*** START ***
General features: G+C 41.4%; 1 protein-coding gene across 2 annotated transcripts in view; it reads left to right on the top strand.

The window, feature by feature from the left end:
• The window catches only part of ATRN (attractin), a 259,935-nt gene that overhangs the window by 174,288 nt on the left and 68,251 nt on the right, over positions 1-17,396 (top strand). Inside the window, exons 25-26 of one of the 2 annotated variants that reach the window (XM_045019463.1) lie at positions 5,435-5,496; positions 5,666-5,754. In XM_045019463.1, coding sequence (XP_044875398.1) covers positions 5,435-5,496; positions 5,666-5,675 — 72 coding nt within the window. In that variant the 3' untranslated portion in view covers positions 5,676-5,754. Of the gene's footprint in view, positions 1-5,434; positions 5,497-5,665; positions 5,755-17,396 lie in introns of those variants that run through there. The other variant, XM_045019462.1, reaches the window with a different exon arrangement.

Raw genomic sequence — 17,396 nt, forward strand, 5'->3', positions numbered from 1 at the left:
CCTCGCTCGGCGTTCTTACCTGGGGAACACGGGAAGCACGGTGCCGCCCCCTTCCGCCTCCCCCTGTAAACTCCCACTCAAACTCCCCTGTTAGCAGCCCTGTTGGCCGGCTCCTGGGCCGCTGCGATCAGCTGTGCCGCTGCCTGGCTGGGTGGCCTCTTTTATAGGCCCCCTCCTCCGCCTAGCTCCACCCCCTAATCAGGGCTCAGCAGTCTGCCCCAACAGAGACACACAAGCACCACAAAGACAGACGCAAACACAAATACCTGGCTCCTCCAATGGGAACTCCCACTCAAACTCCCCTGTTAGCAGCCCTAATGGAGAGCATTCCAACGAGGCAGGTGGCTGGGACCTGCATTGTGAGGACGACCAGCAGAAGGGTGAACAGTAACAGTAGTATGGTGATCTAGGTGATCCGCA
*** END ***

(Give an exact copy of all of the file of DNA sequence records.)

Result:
General features: G+C 41.4%; 1 protein-coding gene across 2 annotated transcripts in view; it reads left to right on the top strand.

The window, feature by feature from the left end:
• The window catches only part of ATRN (attractin), a 259,935-nt gene that overhangs the window by 174,288 nt on the left and 68,251 nt on the right, over positions 1-17,396 (top strand). Inside the window, exons 25-26 of one of the 2 annotated variants that reach the window (XM_045019463.1) lie at positions 5,435-5,496; positions 5,666-5,754. In XM_045019463.1, coding sequence (XP_044875398.1) covers positions 5,435-5,496; positions 5,666-5,675 — 72 coding nt within the window. In that variant the 3' untranslated portion in view covers positions 5,676-5,754. Of the gene's footprint in view, positions 1-5,434; positions 5,497-5,665; positions 5,755-17,396 lie in introns of those variants that run through there. The other variant, XM_045019462.1, reaches the window with a different exon arrangement.

Raw genomic sequence — 17,396 nt, forward strand, 5'->3', positions numbered from 1 at the left:
CCTCGCTCGGCGTTCTTACCTGGGGAACACGGGAAGCACGGTGCCGCCCCCTTCCGCCTCCCCCTGTAAACTCCCACTCAAACTCCCCTGTTAGCAGCCCTGTTGGCCGGCTCCTGGGCCGCTGCGATCAGCTGTGCCGCTGCCTGGCTGGGTGGCCTCTTTTATAGGCCCCCTCCTCCGCCTAGCTCCACCCCCTAATCAGGGCTCAGCAGTCTGCCCCAACAGAGACACACAAGCACCACAAAGACAGACGCAAACACAAATACCTGGCTCCTCCAATGGGAACTCCCACTCAAACTCCCCTGTTAGCAGCCCTAATGGAGAGCATTCCAACGAGGCAGGTGGCTGGGACCTGCATTGTGAGGACGACCAGCAGAAGGGTGAACAGTAACAGTAGTATGGTGATCTAGGTGATCCGCA